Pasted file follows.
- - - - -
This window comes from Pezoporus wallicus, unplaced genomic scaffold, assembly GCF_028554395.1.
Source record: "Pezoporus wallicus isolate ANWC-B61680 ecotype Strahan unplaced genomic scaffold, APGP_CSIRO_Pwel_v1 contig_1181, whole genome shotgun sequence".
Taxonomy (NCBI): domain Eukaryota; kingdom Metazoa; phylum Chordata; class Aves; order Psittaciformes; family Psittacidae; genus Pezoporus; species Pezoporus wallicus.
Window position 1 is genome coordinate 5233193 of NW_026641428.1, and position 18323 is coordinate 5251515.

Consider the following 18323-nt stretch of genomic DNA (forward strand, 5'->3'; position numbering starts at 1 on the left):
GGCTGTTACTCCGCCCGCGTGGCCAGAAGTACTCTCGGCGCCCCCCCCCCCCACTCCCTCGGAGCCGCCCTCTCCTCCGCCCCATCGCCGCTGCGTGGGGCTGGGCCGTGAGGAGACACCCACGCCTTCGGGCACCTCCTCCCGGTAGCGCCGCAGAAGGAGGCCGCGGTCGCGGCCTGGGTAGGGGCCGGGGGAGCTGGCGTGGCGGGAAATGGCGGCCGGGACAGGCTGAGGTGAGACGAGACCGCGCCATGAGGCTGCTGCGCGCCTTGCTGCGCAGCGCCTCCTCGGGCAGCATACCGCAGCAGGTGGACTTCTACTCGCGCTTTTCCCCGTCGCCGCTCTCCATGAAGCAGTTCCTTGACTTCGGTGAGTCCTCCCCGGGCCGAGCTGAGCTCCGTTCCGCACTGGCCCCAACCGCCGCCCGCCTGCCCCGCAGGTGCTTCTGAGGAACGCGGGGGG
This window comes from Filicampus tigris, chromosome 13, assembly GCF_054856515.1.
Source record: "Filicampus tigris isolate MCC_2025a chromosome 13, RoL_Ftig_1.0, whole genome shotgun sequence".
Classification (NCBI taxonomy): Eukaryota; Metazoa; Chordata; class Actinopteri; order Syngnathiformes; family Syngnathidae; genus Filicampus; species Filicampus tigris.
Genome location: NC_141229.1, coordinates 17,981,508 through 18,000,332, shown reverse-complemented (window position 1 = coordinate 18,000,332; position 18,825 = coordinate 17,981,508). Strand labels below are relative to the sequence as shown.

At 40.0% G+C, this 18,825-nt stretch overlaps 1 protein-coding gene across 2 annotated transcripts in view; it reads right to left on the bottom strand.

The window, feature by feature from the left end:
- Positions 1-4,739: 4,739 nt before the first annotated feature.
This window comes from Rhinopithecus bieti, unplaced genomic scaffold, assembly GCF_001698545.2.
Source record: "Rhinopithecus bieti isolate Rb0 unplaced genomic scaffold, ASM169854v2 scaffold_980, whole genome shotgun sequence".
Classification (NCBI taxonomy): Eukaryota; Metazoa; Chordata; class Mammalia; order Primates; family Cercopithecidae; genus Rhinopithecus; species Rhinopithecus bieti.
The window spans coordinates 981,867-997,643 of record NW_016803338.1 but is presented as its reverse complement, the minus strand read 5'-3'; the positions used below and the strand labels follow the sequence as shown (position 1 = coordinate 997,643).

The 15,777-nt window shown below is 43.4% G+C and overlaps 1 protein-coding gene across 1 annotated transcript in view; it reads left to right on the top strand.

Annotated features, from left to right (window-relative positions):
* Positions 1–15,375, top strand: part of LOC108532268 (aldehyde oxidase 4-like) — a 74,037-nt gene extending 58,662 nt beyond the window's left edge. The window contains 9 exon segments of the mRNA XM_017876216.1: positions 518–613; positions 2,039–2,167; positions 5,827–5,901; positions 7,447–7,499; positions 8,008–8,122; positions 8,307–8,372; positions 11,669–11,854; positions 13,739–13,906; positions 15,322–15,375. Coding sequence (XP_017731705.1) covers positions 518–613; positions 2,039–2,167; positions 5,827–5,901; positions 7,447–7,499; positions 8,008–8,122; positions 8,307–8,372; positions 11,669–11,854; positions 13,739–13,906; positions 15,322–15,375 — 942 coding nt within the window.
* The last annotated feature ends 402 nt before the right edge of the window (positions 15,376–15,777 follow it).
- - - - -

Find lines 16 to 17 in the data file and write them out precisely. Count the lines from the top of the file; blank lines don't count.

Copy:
Classification (NCBI taxonomy): Eukaryota; Metazoa; Chordata; class Mammalia; order Primates; family Cercopithecidae; genus Rhinopithecus; species Rhinopithecus bieti.
The window spans coordinates 981,867-997,643 of record NW_016803338.1 but is presented as its reverse complement, the minus strand read 5'-3'; the positions used below and the strand labels follow the sequence as shown (position 1 = coordinate 997,643).